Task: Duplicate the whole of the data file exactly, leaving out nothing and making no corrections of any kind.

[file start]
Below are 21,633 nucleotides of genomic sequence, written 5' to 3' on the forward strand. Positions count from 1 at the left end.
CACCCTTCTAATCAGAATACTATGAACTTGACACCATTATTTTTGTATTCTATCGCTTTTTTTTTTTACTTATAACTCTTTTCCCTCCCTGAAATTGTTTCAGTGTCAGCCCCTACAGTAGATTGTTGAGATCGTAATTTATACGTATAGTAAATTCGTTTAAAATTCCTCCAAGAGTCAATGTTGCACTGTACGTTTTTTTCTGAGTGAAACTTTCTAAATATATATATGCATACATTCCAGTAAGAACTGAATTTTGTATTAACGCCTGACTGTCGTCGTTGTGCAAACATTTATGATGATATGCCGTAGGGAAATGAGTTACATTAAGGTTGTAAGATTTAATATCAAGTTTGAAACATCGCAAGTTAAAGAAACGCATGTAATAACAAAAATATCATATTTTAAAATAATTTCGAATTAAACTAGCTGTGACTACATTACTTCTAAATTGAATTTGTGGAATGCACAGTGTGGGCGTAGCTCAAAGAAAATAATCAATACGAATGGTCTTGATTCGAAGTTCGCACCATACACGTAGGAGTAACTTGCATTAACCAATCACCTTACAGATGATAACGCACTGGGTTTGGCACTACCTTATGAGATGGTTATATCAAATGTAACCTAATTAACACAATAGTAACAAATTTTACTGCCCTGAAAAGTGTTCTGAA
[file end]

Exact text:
Below are 21,633 nucleotides of genomic sequence, written 5' to 3' on the forward strand. Positions count from 1 at the left end.
CACCCTTCTAATCAGAATACTATGAACTTGACACCATTATTTTTGTATTCTATCGCTTTTTTTTTTTACTTATAACTCTTTTCCCTCCCTGAAATTGTTTCAGTGTCAGCCCCTACAGTAGATTGTTGAGATCGTAATTTATACGTATAGTAAATTCGTTTAAAATTCCTCCAAGAGTCAATGTTGCACTGTACGTTTTTTTCTGAGTGAAACTTTCTAAATATATATATGCATACATTCCAGTAAGAACTGAATTTTGTATTAACGCCTGACTGTCGTCGTTGTGCAAACATTTATGATGATATGCCGTAGGGAAATGAGTTACATTAAGGTTGTAAGATTTAATATCAAGTTTGAAACATCGCAAGTTAAAGAAACGCATGTAATAACAAAAATATCATATTTTAAAATAATTTCGAATTAAACTAGCTGTGACTACATTACTTCTAAATTGAATTTGTGGAATGCACAGTGTGGGCGTAGCTCAAAGAAAATAATCAATACGAATGGTCTTGATTCGAAGTTCGCACCATACACGTAGGAGTAACTTGCATTAACCAATCACCTTACAGATGATAACGCACTGGGTTTGGCACTACCTTATGAGATGGTTATATCAAATGTAACCTAATTAACACAATAGTAACAAATTTTACTGCCCTGAAAAGTGTTCTGAA